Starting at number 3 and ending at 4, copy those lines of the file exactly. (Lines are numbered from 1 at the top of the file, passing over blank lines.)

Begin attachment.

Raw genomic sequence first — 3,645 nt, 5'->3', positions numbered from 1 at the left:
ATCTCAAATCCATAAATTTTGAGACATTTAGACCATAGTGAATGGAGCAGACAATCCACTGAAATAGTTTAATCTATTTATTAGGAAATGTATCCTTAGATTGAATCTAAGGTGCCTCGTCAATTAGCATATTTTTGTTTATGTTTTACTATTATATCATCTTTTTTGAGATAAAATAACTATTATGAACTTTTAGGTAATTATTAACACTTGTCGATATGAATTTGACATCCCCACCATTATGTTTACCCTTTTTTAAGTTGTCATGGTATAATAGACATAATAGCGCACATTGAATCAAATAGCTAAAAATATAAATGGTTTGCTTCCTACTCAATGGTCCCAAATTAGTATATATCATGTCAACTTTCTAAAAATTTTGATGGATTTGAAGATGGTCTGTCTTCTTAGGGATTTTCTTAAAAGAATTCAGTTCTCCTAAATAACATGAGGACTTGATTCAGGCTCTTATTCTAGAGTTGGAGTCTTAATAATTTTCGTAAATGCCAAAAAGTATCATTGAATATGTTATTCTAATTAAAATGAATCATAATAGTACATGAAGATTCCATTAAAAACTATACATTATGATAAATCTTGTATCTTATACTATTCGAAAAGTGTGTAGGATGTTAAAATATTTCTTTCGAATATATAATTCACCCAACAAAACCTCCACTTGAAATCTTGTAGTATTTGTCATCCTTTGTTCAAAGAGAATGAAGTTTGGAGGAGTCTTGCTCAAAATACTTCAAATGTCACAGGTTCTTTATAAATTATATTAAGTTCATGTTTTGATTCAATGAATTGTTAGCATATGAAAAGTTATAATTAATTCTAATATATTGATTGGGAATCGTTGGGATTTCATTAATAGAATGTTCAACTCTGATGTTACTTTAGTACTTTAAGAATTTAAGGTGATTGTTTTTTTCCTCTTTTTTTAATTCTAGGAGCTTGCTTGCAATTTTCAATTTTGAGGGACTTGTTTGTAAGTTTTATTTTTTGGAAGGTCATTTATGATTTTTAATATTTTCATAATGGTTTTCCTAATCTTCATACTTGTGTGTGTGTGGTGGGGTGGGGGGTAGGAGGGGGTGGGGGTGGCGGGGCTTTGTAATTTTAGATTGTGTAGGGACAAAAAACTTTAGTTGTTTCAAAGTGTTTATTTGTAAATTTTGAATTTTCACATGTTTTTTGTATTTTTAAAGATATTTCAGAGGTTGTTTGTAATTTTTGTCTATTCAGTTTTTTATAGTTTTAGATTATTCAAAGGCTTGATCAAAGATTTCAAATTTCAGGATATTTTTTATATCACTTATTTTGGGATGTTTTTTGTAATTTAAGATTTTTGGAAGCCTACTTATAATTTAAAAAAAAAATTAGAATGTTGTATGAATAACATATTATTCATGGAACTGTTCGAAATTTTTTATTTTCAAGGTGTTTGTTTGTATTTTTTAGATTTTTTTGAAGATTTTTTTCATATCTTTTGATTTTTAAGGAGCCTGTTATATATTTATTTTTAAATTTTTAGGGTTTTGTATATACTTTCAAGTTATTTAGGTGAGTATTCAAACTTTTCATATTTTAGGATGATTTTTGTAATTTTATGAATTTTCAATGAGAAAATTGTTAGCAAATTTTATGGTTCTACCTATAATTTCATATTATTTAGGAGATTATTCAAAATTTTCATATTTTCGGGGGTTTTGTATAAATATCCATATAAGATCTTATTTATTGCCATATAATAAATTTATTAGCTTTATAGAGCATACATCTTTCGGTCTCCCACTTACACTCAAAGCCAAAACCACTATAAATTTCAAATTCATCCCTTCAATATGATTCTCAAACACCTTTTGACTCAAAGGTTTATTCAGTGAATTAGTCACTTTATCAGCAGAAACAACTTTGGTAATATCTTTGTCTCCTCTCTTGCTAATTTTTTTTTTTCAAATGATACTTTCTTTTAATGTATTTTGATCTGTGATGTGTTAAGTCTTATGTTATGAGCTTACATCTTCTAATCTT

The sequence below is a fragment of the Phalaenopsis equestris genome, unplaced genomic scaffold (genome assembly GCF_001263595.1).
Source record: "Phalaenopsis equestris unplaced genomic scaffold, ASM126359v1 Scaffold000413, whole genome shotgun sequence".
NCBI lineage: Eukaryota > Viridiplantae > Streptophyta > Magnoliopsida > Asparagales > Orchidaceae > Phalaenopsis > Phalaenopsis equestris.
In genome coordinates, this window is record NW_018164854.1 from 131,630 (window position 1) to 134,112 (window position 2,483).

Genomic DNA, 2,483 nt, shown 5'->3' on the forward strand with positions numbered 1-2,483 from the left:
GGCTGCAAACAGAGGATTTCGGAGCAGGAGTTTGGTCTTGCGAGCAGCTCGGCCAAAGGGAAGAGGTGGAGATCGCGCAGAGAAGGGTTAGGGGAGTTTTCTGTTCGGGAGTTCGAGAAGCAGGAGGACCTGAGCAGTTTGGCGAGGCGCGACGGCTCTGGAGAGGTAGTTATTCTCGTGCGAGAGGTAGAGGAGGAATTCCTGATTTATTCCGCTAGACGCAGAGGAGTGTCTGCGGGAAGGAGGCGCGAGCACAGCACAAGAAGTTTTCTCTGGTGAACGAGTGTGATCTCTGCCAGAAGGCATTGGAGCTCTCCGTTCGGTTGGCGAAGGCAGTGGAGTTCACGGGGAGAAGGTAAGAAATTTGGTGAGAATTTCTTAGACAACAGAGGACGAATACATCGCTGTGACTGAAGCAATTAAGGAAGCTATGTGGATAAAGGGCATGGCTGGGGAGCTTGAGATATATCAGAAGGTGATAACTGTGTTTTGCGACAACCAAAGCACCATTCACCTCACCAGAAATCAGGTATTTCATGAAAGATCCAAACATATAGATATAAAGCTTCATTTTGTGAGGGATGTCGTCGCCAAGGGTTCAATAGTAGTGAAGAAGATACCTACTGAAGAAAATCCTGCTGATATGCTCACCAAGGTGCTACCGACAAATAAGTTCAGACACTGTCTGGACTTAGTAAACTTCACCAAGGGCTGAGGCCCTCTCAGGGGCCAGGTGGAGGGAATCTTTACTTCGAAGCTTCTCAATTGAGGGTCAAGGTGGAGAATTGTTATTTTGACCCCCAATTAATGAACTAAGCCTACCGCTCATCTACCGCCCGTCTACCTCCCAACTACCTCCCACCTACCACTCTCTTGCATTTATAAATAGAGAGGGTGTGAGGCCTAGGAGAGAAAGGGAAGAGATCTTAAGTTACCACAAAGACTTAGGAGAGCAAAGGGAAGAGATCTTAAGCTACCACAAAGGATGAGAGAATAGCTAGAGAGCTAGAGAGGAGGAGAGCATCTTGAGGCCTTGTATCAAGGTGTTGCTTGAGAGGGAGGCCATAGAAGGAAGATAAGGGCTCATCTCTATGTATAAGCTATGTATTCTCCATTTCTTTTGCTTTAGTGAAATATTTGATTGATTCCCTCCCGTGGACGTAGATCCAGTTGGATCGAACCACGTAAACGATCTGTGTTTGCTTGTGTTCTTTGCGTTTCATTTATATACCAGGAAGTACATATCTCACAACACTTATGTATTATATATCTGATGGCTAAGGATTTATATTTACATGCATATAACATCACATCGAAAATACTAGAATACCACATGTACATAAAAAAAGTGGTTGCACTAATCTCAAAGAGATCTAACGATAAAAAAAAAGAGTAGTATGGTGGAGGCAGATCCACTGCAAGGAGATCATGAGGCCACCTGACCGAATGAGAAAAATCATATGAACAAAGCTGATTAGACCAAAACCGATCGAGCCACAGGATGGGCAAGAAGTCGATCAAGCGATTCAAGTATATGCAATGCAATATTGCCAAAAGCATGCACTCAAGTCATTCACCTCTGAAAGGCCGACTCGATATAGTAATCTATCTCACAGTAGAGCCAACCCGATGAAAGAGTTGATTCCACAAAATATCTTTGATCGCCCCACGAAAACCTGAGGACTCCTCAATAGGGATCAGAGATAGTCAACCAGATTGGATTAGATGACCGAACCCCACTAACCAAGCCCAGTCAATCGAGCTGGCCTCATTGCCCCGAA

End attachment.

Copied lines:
The sequence below is a fragment of the Phalaenopsis equestris genome, unplaced genomic scaffold (genome assembly GCF_001263595.1).
Source record: "Phalaenopsis equestris unplaced genomic scaffold, ASM126359v1 Scaffold000413, whole genome shotgun sequence".